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Public Policy

TECH WORKERS DEMAND A JUST ECONOMY FOR ALL

Tech workers are taking a stand against racial and economic inequity. This year, our community is tackling equity issues head-on by closing the racial and gender wage gap through pay transparency in California. Add your name below to help us make equal pay a reality for all Californians.

 

A header saying "Our Sponsored Legislation" with the text "SB 1162: Pay Transparency for Pay Equity Act" underneath. Below is an illustration of four people holding an equal sign, the people on the left with red badges (aka contract workers) the people on the right with blue badges (aka full time employees).

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Our Key Legislation in 2022

Pay Transparency for Pay Equity Act (SB 1162)

We’re closing the gap between contract and directly-employed workers—and tackling the racial and gender wealth disparities inherent to this work.

This bill will extend California’s existing pay data reporting requirements to the temporary/contract workforce and strengthens pay transparency for all workers. Using that same policy framework, this bill would create the same transparency requirements for the growing temporary/contract workforce as currently exists for the direct-hire workforce. It requires annual reporting on the wage, race, gender, and ethnicity data within each job category, as well as the public disclosure of that information. Last but not least, SB 1162 ensures that companies create a fair and equal playing field for all workers—by posting the salary in the job description and posting promotional opportunities to their existing employees before selecting a candidate.

Contract workers do not have the same job security, benefits, or legal protections as direct workers despite being a significant and growing portion of the economy. Reports from TechEquity Collaborative, Temp Worker Justice and the National Employment Law Project, and Working Partnerships USA make the case that these workers are more likely to be workers of color earning substandard wages. The truth, however, is that existing labor data including the Bureau of Labor Statistics and EEO-1 reports does not capture these workers in ways that allow us to systemically understand disparities, wage discrimination, and practices across industries.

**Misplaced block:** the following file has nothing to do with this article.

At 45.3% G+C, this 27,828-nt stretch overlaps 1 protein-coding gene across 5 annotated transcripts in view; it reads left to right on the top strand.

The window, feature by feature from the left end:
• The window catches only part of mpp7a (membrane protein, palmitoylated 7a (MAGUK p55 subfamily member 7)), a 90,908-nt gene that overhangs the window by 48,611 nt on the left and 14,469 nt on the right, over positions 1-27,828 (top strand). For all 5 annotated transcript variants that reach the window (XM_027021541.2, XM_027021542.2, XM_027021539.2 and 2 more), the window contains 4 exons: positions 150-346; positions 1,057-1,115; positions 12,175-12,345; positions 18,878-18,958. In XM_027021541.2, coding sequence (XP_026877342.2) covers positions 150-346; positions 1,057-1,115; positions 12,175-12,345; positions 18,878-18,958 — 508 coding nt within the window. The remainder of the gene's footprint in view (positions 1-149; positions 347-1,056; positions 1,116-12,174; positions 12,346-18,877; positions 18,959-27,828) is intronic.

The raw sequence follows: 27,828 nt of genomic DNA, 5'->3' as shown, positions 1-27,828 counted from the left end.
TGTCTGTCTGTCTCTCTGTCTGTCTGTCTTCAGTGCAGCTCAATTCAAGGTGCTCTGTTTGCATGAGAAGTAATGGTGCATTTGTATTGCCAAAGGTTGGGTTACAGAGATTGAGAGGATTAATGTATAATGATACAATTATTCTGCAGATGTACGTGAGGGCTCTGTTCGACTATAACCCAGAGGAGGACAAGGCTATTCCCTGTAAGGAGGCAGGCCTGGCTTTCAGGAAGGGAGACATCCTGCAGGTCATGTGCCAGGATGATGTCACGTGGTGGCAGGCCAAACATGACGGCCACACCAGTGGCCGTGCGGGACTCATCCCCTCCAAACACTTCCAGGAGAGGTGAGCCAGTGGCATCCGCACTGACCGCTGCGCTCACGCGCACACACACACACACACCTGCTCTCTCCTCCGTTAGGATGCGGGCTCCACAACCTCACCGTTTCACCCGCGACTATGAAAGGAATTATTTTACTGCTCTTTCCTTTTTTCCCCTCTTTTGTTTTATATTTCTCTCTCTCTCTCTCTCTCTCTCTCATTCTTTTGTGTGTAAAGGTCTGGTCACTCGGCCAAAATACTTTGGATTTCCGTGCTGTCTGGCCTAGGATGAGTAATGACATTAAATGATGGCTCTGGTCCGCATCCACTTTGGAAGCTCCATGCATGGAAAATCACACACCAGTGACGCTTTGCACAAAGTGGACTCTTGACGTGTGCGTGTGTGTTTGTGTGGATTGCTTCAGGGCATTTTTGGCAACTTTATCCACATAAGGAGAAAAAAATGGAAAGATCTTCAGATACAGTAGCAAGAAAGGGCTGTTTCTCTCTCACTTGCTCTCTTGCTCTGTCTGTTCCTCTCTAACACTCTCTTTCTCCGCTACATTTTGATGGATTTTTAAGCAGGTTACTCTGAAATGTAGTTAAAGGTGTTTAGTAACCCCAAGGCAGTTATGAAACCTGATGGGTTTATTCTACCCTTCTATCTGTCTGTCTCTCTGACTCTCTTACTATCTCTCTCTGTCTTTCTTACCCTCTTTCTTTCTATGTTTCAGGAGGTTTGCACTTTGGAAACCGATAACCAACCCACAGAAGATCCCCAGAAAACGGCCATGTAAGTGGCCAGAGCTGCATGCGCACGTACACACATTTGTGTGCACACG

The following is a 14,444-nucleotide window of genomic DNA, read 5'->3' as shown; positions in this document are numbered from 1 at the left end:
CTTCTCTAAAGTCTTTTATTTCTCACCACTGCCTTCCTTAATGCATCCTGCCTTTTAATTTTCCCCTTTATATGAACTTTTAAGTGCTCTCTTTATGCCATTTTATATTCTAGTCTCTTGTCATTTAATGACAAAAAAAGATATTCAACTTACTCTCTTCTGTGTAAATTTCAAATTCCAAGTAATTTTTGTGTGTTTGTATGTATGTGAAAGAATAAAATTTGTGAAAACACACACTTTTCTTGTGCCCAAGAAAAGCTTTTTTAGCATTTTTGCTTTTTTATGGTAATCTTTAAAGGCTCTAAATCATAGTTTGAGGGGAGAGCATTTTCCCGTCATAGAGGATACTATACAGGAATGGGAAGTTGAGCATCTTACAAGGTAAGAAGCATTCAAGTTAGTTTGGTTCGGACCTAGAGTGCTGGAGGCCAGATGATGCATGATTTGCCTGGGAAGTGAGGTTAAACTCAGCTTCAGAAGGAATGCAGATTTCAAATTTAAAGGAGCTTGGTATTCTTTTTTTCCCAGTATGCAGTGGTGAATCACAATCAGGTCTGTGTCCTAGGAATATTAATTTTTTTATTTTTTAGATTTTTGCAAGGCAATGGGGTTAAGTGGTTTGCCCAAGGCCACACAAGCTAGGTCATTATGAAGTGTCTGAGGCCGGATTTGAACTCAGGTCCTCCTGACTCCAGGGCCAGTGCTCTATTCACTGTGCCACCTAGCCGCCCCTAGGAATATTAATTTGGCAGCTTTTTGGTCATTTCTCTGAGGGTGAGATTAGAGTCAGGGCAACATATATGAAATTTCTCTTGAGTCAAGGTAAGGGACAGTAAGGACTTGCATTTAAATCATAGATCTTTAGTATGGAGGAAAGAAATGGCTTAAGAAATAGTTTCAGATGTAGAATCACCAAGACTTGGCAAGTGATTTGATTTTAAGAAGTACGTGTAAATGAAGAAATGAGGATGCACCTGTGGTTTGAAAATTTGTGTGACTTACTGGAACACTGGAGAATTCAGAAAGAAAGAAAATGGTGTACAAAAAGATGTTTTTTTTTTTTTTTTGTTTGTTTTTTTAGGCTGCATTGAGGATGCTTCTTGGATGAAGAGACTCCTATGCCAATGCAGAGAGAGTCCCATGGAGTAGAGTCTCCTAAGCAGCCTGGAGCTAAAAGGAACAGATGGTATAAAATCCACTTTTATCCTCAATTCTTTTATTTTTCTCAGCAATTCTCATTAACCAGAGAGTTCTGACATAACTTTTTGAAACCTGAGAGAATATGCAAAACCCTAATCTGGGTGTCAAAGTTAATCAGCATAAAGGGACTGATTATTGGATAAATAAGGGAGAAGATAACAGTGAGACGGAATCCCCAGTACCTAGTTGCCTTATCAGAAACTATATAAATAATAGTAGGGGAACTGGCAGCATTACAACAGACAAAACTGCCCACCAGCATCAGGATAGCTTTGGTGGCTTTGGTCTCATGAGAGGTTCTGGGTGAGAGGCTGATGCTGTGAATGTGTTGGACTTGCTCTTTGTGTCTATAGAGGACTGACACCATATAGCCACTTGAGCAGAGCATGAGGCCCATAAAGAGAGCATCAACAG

In an era of untenable economic inequality, we need transparency for all workers; this bill seeks to give us a more holistic understanding of the California labor force.

This legislation is authored by Senator Limón with co-sponsoring organizations TechEquity Collaborative, California Employment Lawyers Association, Equal Rights Advocates, and National Employment Law Project.

In 2021, we convened a working group with labor unions, advocacy organizations, and researchers to examine the increasing use of contract work within the tech industry and beyond. This bill was born out of TechEquity’s research, the Contract Worker Disparity Project. The need for legislation to address the lack of transparency and data on contract work became clear, and the working group shifted its focus to craft a policy to shed light on contract work.

This is what the Pay Transparency for Pay Equity Act would do:

  • Require employers with over 100 direct-hire employees and 100 contract workers to submit annual reports on both workforces, broken down by race, gender, ethnicity, and job category by May 2023.
  • Require employers to include the median and mean hourly wage for each combination of race, gender, and ethnicity in each job category.
  • Require employers to include the names of all entities supplying workers to the business. 
  • Apply the definition of “labor contractor” from AB 1897.
  • Empower the Department of Fair Employment and Housing (DFEH) to assess noncompliance civil penalties up to $100 per employee for first failure to comply, and up to $200 per employee for future violations. 
  • Require DFEH to make the reports publicly available.
  • Require employers to include the salary/pay range in job postings and promotion notices.
  • Require employers to provide the salary/pay range to employees upon request.

Why Public Policy?

TechEquity’s work sits at the intersection of tech industry regulation and the intractable problem of rising inequality. We work on systems change that enables economic stability for workers and society as a whole. We bring tech worker capacity to grassroots movements for labor and housing justice.

Public policy is a core piece of our theory of change. In order to make structural changes to the way power and resources are shared in our society, we need bold public policy and regulation to provide guardrails and safety nets where needed.

Read Our 2022 Policy Agenda

Guiding Principles

We believe that creating a just economy requires all of us to think deeper than unemployment rates to examine a more holistic set of issues and relationships: who of us earns enough money to live where we work? How does where we live affect the opportunities available to us, or the likelihood of gentrification and displacement? How does concentrating power—corporate, financial, grasstops, electoral, etc.— into fewer and fewer hands distort the systems that affect the quality of our jobs and our lives?

Our guiding principles in housing and labor are the foundation of the work we do, every day and year over year.